Winter 2017

Hole in the Data

Minorities are underrepresented in genetics research, and that perpetuates health disparities, study finds.

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Boston residents listen to a presentation by HNRCA scientists.

With all the success scientists have had using genetics to fight against disease, one element is missing: minorities. People with non-European ancestries are underrepresented in genetic databases, hindering the potential of personalized medicine.

For example, while hereditary breast cancer is linked to mutations in the BRCA1 or BRCA2 genes, the “normal” genetic sequence for these genes was determined based on women of European and Ashkenazi Jewish descent, so it’s not always possible to tell normal from abnormal sequences in women from minority groups. Similarly, researchers know that African-Americans are disproportionately affected by variants in the APOL1 gene, which can increase a person’s risk of kidney disease by up to seven times. However, there is not yet enough data to come up with effective treatments.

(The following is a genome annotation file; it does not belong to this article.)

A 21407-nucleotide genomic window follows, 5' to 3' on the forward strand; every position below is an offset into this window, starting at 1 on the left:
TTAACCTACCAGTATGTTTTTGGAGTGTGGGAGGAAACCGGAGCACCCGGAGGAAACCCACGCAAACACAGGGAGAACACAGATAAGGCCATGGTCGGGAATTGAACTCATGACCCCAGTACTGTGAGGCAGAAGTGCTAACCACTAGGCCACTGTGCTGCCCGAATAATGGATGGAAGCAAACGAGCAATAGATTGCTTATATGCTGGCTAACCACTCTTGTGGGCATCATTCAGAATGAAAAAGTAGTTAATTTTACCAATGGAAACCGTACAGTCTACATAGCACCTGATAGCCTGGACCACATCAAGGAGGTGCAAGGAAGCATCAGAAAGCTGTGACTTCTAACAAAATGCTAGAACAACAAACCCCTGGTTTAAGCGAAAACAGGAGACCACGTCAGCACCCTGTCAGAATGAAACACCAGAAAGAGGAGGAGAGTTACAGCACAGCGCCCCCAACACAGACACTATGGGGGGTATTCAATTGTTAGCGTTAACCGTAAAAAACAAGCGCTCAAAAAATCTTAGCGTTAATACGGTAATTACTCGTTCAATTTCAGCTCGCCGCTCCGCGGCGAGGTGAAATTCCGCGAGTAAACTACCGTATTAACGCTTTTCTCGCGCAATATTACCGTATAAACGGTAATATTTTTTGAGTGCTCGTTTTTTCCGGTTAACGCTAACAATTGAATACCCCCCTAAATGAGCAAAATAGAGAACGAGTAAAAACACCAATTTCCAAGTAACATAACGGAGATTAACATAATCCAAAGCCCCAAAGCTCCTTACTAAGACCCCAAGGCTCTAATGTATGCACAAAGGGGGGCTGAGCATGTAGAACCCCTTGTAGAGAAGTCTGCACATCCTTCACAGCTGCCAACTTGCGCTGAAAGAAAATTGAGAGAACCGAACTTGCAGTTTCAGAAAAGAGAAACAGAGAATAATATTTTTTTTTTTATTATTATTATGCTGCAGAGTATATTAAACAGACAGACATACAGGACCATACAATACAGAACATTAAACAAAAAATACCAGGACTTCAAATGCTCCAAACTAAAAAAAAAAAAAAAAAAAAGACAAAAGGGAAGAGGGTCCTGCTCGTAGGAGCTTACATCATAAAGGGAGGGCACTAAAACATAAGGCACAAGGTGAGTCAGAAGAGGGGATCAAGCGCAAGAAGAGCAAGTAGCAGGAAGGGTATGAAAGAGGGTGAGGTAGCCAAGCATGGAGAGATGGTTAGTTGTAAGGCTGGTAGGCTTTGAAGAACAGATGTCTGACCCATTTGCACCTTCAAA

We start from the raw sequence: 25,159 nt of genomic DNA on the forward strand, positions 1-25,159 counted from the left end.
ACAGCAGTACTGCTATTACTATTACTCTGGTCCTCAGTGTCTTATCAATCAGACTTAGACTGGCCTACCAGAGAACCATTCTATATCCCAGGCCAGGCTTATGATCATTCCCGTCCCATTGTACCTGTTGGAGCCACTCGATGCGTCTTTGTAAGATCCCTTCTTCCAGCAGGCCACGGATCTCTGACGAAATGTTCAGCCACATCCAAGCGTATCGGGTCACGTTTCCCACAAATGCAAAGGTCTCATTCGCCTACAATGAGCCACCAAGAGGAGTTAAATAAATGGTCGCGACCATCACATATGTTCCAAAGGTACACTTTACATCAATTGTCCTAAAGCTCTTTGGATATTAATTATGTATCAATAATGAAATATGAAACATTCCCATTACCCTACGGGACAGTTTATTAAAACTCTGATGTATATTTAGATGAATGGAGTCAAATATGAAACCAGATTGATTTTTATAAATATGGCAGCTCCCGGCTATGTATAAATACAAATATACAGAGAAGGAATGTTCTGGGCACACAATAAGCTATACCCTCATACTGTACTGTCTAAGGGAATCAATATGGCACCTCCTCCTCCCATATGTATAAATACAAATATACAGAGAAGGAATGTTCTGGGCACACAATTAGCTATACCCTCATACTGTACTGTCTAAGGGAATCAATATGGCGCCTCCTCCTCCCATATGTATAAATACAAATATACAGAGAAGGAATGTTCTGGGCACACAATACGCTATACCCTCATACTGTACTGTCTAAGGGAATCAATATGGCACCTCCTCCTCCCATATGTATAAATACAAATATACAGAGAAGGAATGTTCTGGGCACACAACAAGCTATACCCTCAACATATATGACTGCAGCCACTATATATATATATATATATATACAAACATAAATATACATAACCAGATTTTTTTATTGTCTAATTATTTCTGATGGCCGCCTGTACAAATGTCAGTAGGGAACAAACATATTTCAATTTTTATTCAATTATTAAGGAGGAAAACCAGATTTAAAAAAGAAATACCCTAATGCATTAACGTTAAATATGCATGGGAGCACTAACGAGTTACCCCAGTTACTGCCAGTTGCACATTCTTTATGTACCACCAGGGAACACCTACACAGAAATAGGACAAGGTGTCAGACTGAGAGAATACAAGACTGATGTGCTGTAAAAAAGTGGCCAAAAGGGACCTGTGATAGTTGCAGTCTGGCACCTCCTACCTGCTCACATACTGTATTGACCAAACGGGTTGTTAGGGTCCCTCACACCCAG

In a paper for Health Affairs, Tufts researchers and others called for efforts to increase the enrollment of nonwhites in studies, develop research relationships with target communities and educate health-care providers about genetic research.

“If we don’t expand our efforts, the quality and effectiveness of genetic research and services will be limited in ways that can perpetuate health disparities,” said José M. Ordovás, director of the Nutrition and Genomics Laboratory at the Jean Mayer USDA Human Nutrition Research Center on Aging at Tufts and a coauthor of the paper.

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